The recruiting experience of individual students also varies widely based on the industry or recruiting track they pursue. This is true both in terms of the timelines mentioned above and in terms of the outcomes each student sees. We asked our respondents to share both their preferred industry (where they initially wanted to work) and their actual industry (where they ended up getting a job or internship). Consulting was the most popular first choice among our respondents (31%), following by Tech (18%), CPG (16%), Healthcare (11%), Private Equity (7%), and Investment Banking (7%). Of course, even MBAs don’t always get what they want, and about a third of students in our survey (32.3%) did not take a job or internship in their preferred industry. The industry with the most defections should come as no surprise given its popularity and highly competitive hiring market: more than half of the students initially interested in private equity took a position in another industry.

What Separates Satisfied Job Candidates from Everyone Else

In addition to questions about the recruiting process and experience, we also asked candidates how they felt about the process in general – were they happy, unhappy, or ambivalent about their MBA recruiting experience this past year? Despite the fact that MBA recruiting is often described as a “firehose of opportunity” due to the volume of interested employers, our survey results indicate that this is far from a guarantee that candidates will be satisfied with their recruiting experience. A minority of respondents (35.4%) reported being “Happy” or “Very Happy” with the experience– the exact same percentage that reported feeling “Neutral.” The remainder, almost 1 in 3 respondents, were either “Unhappy” or “Very Unhappy,” and we saw this answer from respondents from both those who were headed to work in their preferred industry as well as those who were still seeking an offer. But what were the prominent determinants of candidate happiness? We cross referenced responses on candidate satisfaction with the data we gathered on recruiting timelines and targeted employers, and we found some definitive results.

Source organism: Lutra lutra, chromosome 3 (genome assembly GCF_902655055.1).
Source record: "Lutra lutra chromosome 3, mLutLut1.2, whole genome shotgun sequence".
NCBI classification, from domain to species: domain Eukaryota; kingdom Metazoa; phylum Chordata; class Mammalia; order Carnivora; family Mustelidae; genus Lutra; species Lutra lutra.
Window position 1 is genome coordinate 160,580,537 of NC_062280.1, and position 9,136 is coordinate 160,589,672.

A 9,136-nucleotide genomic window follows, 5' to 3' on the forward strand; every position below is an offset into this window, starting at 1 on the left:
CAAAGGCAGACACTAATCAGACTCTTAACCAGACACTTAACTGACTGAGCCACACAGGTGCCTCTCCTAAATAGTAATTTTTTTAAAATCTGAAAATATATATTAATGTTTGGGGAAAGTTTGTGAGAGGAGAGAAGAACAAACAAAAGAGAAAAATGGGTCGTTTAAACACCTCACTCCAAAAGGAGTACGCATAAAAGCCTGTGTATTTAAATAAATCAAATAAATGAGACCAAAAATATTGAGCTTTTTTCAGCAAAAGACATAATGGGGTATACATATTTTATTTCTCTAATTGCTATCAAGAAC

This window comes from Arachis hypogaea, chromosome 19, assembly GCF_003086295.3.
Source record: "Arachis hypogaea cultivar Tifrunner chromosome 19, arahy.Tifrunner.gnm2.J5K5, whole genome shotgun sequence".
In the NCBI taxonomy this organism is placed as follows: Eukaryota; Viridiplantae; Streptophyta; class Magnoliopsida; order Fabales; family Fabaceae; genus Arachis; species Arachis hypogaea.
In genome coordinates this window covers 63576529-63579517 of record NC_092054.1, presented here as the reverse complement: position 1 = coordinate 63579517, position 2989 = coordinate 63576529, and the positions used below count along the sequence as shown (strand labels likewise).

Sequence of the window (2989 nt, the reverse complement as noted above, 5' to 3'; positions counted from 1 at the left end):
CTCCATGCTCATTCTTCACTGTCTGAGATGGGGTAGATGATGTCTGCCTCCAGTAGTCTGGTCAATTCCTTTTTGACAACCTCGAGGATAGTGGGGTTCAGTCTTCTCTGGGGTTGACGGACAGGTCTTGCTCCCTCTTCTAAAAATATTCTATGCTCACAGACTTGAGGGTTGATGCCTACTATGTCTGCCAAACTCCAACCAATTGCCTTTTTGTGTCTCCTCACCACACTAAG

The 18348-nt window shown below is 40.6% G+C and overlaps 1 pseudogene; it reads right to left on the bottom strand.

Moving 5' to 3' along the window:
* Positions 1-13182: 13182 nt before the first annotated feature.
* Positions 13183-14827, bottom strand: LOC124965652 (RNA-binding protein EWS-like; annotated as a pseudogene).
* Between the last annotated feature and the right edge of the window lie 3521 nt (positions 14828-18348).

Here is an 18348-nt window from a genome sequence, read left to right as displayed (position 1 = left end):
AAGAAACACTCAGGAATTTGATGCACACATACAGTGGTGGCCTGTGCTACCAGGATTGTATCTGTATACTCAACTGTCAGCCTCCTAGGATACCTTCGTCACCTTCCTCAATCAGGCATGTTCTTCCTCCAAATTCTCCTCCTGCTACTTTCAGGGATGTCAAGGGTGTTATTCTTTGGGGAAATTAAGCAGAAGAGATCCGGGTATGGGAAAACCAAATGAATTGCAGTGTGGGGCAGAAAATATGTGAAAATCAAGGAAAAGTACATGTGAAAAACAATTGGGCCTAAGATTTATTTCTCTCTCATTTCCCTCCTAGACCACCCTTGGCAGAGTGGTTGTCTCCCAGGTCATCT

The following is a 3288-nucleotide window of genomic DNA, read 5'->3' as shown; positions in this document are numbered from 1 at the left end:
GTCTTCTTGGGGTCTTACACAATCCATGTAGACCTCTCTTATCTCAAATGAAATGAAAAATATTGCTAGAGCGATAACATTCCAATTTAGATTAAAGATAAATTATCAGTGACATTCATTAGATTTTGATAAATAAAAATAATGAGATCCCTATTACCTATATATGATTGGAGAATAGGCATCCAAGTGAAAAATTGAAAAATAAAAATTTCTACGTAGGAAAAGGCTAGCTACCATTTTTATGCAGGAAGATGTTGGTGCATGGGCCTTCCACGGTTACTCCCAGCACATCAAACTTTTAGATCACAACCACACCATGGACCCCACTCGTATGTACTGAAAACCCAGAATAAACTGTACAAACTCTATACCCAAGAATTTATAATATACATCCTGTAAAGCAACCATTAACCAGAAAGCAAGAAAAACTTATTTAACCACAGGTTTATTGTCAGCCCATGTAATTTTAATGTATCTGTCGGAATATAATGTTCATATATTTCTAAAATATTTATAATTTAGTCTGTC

One of the strongest determinants of candidate satisfaction: the month that each respondent started recruiting. 73% candidates who began recruiting in August or earlier were satisfied with their recruiting experience; but less than half (44%) of those who waited until September or later to start recruiting were satisfied with their experience. This is a striking piece of hard data to support significant anecdotal support for early recruiting from the recruiters and MBA alumni offering advice in RelishCareers webinars and other media.

Candidates who dedicated more time to recruiting were also more likely to be happy with their outcome. You can see the results in the graph to the right, and those candidates who spent 15 or more hours a week on recruiting activity are the most satisfied – while those who spent 3 or less hours were far and away the least likely to be happy with their recruiting outcome. And while not everyone can balance a 15-hour recruiting workload with a full-time student’s schedule, the data makes clear that more is better, and students should plan to spend an average of at least an hour a day on recruiting activities during the 5-6 month recruiting process.

The primary takeaway from this initial analysis of our survey results is this: start early and put in the work, and you’ll probably end up where you want to be. Of course, this is precisely the sort of advice that career advisors and coaches have been giving to students for years; the challenge has always been convincing students to act on that advice. This report – a database of recruiting experiences and outcomes from real MBAs at top programs – can hopefully provide an additional impetus for students by providing hard evidence of the risks associated with recruiting procrastination.